The streetcar proposal, the promotional materials for which claim to “attract 1,500 new city residents over 20 years,” was the topic of much gushing at the Millennial get together. I heard things as superficial as a streetcar is simply more “glamorous” than a bus, to even more suspicious claims that the streetcar could “unite different neighborhoods” across Providence. Superficiality dominated when it came to the ideas scrawled on stickies and posted to the boards around the room, with ideas like more gyms, a downtown grocery store, better lighting on downtown streets, and tiny houses. Not only are these ideas superficial and disconnected from the political-economic reality of most of the city’s residents, they are also extremely self-centered. The gyms are designed to feed the exercise culture of the young professional class, not make the city population in general healthier (plenty of poor people from around the city already hit Planet Fitness and seem to be doing fine there). The downtown grocery store is for the convenience of that tiny sliver of the population who can afford to live in downtown’s luxury and exorbitantly priced lofts and apartments. Lighting in the area is for those same young professionals’ running routes, and hints at the underlying race and class-based fear of criminal elements. Tiny houses are only for those who have the privilege to choose the type of house they’d like to live in; I heard little to nothing about those with no shelter at all. Are these “tiny houses” for them? Shouldn’t they have access to regular-sized houses?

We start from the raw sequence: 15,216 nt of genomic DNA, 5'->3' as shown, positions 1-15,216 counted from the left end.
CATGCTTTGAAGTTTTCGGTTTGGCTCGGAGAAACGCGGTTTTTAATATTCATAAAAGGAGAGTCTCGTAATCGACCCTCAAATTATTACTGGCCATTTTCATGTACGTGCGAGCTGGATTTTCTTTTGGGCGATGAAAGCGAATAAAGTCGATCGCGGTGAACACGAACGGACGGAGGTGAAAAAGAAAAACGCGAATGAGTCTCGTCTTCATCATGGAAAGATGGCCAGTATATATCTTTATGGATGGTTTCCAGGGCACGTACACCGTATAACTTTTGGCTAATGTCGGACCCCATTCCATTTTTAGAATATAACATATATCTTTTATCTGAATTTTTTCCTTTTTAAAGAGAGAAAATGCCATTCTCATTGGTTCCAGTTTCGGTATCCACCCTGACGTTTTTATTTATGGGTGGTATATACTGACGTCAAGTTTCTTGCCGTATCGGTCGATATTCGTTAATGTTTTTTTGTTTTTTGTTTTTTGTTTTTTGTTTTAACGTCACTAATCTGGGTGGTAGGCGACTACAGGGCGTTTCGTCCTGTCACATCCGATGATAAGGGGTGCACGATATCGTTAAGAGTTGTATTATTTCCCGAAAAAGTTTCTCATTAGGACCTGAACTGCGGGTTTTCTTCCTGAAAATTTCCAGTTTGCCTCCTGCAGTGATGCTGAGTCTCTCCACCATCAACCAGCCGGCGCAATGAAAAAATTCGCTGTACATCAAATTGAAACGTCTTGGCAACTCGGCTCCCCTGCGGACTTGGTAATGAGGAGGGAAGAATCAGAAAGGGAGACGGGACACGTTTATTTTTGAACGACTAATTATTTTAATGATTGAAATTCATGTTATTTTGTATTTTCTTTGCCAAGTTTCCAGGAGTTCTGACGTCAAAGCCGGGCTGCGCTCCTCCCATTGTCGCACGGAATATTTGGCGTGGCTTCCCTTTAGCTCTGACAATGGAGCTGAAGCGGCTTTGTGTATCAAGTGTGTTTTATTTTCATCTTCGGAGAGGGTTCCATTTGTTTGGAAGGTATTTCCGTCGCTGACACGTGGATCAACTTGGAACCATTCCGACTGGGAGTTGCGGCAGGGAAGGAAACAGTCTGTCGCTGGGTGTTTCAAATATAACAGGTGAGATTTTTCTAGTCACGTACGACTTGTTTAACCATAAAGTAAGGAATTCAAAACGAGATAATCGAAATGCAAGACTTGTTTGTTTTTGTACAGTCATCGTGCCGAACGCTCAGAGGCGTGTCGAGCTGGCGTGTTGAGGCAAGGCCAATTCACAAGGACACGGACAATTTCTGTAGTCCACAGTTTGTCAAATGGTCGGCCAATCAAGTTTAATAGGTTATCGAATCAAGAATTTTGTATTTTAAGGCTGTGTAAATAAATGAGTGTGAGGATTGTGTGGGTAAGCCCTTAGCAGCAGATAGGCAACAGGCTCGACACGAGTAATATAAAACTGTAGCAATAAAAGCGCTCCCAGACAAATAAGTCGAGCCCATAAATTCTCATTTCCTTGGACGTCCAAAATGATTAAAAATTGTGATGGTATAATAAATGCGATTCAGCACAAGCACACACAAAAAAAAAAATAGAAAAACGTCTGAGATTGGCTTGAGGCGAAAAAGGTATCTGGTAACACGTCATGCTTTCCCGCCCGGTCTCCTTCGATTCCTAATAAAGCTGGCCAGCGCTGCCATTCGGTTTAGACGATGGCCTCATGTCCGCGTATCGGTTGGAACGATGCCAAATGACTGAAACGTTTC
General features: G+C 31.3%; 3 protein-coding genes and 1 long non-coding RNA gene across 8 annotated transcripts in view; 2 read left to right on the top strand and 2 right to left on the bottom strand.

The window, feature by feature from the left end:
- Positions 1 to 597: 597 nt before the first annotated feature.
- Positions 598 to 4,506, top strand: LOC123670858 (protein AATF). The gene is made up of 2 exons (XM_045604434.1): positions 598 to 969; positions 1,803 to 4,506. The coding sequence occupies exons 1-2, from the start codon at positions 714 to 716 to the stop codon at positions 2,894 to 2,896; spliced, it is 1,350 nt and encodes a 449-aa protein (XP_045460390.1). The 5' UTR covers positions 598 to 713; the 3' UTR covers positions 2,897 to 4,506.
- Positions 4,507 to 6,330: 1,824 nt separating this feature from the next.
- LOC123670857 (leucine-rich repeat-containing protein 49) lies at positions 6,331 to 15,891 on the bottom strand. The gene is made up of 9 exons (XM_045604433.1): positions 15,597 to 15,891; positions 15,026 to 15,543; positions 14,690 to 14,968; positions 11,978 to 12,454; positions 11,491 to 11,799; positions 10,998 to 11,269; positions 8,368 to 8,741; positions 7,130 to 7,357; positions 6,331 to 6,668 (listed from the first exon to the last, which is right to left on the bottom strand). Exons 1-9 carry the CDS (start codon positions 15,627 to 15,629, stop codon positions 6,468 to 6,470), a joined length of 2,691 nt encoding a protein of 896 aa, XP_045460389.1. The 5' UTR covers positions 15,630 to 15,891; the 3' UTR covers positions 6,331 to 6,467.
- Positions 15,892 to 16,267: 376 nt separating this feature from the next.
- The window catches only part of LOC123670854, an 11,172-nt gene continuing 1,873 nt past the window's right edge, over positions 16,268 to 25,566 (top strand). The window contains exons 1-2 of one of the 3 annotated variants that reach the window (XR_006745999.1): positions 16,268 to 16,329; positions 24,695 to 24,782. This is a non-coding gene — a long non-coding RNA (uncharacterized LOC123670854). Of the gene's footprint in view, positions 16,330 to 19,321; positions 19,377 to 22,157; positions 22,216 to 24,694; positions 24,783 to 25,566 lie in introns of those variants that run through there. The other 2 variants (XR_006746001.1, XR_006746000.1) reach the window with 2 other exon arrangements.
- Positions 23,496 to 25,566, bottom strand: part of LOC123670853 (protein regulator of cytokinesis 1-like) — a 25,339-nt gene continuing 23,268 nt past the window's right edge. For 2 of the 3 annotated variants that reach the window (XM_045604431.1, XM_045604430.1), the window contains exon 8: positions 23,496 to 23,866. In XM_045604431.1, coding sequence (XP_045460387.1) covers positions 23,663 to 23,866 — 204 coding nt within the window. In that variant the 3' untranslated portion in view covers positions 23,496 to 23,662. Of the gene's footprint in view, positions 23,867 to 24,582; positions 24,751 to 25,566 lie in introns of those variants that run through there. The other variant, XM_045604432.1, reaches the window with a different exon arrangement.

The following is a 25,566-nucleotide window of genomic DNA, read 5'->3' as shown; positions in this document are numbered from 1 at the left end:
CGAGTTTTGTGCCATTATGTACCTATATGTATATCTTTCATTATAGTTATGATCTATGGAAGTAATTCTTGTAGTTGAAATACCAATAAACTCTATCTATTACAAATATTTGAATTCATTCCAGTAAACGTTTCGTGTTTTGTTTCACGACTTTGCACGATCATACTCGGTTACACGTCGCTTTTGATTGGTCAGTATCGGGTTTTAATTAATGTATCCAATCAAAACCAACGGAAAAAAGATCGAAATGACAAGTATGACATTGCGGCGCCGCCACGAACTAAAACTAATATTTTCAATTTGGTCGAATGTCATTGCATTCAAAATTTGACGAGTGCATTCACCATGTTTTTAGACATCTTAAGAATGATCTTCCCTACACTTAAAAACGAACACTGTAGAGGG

Besides a commitment to “glamor” over policies and projects that would address material inequities in housing, policing, wealth, and transportation, we have the suspicious undercurrent of a desire to “unite” Providence’s different neighborhoods. Elorza indeed ran under the banner of “One Providence.” But we have never been “One Providence.” Since the city’s inception, through slave trading and race riots, to neoliberal development projects that subsidize the profiteering of wealthy developers, there has always been many Providences. For those millennials I heard saying they want to learn more about those newly discovered neighborhoods not on the East Side, I say, where you buy your over-priced groceries used to be the Cape Verdean and African-American part of town. Perhaps a history lesson, rather than a streetcar, would help you connect without ever having to leave the comfort of College Hill. If one rode RIPTA, despite its lack of glamor, they would see the homage to Snowtown and Hard Scrabble on the bus shelter in front of University Plaza. One has to question how and why these millennials want to “unite” neighborhoods, or “connect” with people in other parts of town? Without a deep historical and political understanding of what has driven change in every Providence neighborhood, and a commitment to those unglamorous political and economic realities that drive neighborhoods and potential neighbors apart, I would encourage people to stay right where they are.